Smartphones have great potential to boost the photo printing market, as the smartphone can essentially act as a photo kiosk. The problem is that even though most of the leading retailers and online photo service providers have apps available for photo printing and output, many consumers don’t really know how to go about ordering prints from their smartphone, or even making quality photo prints on their own home printer from the device. When respondents to the U.S. Photo Printing Study who have not printed smartphone photos were asked why not, the leading response (at over 34%) was, “I don’t know how.” Over 15% said it was “too difficult” and over 12% said their phone “didn’t support printing.”

Phone slide nn

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Encouraging Signs in Mobile Photo Printing

David Haueter
 Jul 2, 2015

It’s become clear over the last couple of years that the future success or failure of the photo output market relies heavily on how much consumers decide to print from their mobile devices. Smartphones have become the primary camera for most consumers and there’s no sign of that changing as the photography capabilities of these devices evolve and get better with each new generation. The potential for these devices to generate photo print orders is huge with the sheer numbers of them that will be used for photography and the growing number of photos people are taking from their smartphones, but that doesn’t mean people will print from them.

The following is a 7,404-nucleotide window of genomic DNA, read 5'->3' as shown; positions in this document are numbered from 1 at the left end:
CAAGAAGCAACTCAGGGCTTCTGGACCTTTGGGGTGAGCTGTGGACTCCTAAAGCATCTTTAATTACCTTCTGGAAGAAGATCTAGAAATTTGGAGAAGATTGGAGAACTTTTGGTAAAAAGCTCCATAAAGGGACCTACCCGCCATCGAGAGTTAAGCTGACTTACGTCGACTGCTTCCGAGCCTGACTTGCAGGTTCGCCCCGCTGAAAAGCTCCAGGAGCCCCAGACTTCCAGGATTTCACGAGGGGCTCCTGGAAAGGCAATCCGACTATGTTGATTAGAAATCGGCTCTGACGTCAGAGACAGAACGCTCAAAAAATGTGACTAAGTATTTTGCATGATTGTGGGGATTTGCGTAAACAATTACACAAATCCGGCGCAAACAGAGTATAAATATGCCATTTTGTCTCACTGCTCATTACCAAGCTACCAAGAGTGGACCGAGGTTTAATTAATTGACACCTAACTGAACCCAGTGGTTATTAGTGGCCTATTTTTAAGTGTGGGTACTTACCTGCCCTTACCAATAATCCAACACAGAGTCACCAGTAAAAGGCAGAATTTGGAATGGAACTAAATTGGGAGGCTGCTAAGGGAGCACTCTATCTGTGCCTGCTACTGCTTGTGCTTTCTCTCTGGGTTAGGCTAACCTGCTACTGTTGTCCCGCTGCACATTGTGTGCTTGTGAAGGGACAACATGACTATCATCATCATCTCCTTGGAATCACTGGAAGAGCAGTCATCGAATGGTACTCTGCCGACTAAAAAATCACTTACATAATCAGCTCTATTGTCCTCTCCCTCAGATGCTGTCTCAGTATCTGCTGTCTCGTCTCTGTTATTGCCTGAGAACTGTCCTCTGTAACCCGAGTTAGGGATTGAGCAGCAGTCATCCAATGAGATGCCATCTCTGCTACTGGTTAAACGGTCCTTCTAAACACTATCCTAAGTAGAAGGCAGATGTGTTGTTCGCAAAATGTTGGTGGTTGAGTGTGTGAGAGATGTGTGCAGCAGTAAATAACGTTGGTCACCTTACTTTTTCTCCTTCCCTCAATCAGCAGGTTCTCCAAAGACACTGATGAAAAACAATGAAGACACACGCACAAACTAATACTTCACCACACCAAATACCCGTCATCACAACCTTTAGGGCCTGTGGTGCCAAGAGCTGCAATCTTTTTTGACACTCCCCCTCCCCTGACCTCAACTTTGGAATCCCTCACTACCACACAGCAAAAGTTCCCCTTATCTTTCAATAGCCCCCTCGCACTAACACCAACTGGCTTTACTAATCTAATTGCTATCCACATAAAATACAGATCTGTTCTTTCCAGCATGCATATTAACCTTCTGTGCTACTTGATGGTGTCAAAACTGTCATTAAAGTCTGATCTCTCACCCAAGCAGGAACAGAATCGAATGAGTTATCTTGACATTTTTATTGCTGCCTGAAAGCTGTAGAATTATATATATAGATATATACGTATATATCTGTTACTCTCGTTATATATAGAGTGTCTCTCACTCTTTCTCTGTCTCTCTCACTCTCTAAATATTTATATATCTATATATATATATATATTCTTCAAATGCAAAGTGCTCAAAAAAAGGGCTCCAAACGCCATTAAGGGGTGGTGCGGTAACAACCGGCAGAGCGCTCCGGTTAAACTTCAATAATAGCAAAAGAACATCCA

InfoTrends recently completed our 2015 U.S. Mobile Imaging Study, which gives some insight into what consumers are doing now and planning to do when it comes to ordering photo prints from their mobile phones. We asked a series of questions on respondent’s behavior when ordering prints from mobile phones, including the question “Have you ever printed your mobile phone photos directly from your mobile phone?” The results show that 27% have “tried it and will do it again,” while 7% said they “have tried it and won’t do it again.” Another 27% simply have no interest, but it’s encouraging for the print market that 23% of respondents said they “plan to but haven’t tried it yet,” while another 16% said they “didn’t realize they could print mobile phone photos, but would like to.”